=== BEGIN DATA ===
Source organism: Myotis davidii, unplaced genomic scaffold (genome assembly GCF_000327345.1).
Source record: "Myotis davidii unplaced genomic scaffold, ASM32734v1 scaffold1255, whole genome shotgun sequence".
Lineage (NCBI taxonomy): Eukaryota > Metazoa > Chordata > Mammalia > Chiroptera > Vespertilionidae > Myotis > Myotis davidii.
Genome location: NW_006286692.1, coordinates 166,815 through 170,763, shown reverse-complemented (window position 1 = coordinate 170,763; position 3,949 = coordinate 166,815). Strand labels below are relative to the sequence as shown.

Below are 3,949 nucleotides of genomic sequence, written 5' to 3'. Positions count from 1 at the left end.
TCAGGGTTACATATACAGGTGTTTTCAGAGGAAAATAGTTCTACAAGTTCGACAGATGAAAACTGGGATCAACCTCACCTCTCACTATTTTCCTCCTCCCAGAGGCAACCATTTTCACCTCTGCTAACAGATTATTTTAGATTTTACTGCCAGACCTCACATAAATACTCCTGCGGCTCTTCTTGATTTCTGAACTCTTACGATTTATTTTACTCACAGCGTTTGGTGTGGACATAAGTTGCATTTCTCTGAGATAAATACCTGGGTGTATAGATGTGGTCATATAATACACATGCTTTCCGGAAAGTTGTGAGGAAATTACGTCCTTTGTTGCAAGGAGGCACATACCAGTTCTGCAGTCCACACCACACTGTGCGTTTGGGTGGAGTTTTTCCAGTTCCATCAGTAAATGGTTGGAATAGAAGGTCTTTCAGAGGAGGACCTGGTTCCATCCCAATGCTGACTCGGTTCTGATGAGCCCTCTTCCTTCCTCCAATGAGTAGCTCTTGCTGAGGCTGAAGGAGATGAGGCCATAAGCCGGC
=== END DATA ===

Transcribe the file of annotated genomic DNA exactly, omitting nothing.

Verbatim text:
Source organism: Myotis davidii, unplaced genomic scaffold (genome assembly GCF_000327345.1).
Source record: "Myotis davidii unplaced genomic scaffold, ASM32734v1 scaffold1255, whole genome shotgun sequence".
Lineage (NCBI taxonomy): Eukaryota > Metazoa > Chordata > Mammalia > Chiroptera > Vespertilionidae > Myotis > Myotis davidii.
Genome location: NW_006286692.1, coordinates 166,815 through 170,763, shown reverse-complemented (window position 1 = coordinate 170,763; position 3,949 = coordinate 166,815). Strand labels below are relative to the sequence as shown.

Below are 3,949 nucleotides of genomic sequence, written 5' to 3'. Positions count from 1 at the left end.
TCAGGGTTACATATACAGGTGTTTTCAGAGGAAAATAGTTCTACAAGTTCGACAGATGAAAACTGGGATCAACCTCACCTCTCACTATTTTCCTCCTCCCAGAGGCAACCATTTTCACCTCTGCTAACAGATTATTTTAGATTTTACTGCCAGACCTCACATAAATACTCCTGCGGCTCTTCTTGATTTCTGAACTCTTACGATTTATTTTACTCACAGCGTTTGGTGTGGACATAAGTTGCATTTCTCTGAGATAAATACCTGGGTGTATAGATGTGGTCATATAATACACATGCTTTCCGGAAAGTTGTGAGGAAATTACGTCCTTTGTTGCAAGGAGGCACATACCAGTTCTGCAGTCCACACCACACTGTGCGTTTGGGTGGAGTTTTTCCAGTTCCATCAGTAAATGGTTGGAATAGAAGGTCTTTCAGAGGAGGACCTGGTTCCATCCCAATGCTGACTCGGTTCTGATGAGCCCTCTTCCTTCCTCCAATGAGTAGCTCTTGCTGAGGCTGAAGGAGATGAGGCCATAAGCCGGC